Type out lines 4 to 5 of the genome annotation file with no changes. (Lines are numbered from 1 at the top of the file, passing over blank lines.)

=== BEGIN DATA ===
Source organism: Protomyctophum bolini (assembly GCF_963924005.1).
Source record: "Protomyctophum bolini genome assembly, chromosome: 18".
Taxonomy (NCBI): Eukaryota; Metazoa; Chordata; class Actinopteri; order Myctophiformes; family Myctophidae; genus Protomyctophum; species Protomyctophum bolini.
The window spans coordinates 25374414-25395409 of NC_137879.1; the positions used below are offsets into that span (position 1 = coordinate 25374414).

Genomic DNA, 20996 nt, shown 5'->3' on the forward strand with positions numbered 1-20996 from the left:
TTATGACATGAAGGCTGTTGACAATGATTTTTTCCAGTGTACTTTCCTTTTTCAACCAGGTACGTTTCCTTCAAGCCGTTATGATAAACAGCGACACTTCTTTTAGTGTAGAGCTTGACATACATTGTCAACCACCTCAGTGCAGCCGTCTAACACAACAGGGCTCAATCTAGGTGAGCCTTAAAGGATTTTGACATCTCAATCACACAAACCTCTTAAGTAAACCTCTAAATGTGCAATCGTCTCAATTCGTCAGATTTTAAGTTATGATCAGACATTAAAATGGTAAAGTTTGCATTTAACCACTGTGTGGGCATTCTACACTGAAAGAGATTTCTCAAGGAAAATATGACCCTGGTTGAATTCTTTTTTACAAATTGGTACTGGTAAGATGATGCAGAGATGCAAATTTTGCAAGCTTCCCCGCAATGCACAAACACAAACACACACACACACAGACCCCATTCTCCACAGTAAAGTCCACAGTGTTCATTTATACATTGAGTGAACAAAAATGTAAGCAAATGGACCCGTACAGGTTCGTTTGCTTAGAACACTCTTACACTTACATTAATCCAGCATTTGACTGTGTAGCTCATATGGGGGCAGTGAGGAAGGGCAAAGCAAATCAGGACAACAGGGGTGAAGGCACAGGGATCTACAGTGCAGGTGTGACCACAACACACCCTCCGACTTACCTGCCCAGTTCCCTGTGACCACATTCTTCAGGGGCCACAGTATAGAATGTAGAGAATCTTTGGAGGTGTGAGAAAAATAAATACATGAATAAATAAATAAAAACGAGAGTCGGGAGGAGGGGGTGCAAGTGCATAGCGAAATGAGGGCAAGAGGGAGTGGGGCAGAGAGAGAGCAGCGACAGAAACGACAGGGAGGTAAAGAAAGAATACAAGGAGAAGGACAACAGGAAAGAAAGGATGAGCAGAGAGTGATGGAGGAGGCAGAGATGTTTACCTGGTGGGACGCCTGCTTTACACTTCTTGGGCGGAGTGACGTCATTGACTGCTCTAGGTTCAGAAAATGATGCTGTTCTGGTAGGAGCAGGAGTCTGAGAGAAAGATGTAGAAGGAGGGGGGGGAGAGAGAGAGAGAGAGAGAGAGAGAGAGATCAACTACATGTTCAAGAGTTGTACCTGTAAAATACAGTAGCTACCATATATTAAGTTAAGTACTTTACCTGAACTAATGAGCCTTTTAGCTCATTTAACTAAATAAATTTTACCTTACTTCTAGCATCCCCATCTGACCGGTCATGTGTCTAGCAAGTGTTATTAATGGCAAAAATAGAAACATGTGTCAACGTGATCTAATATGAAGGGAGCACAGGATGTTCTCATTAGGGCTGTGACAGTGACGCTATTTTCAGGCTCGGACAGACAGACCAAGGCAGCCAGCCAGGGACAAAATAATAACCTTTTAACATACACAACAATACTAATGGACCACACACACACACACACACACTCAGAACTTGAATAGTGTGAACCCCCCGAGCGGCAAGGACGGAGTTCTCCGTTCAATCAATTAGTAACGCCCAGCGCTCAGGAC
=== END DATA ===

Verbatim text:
The window spans coordinates 25374414-25395409 of NC_137879.1; the positions used below are offsets into that span (position 1 = coordinate 25374414).

Genomic DNA, 20996 nt, shown 5'->3' on the forward strand with positions numbered 1-20996 from the left: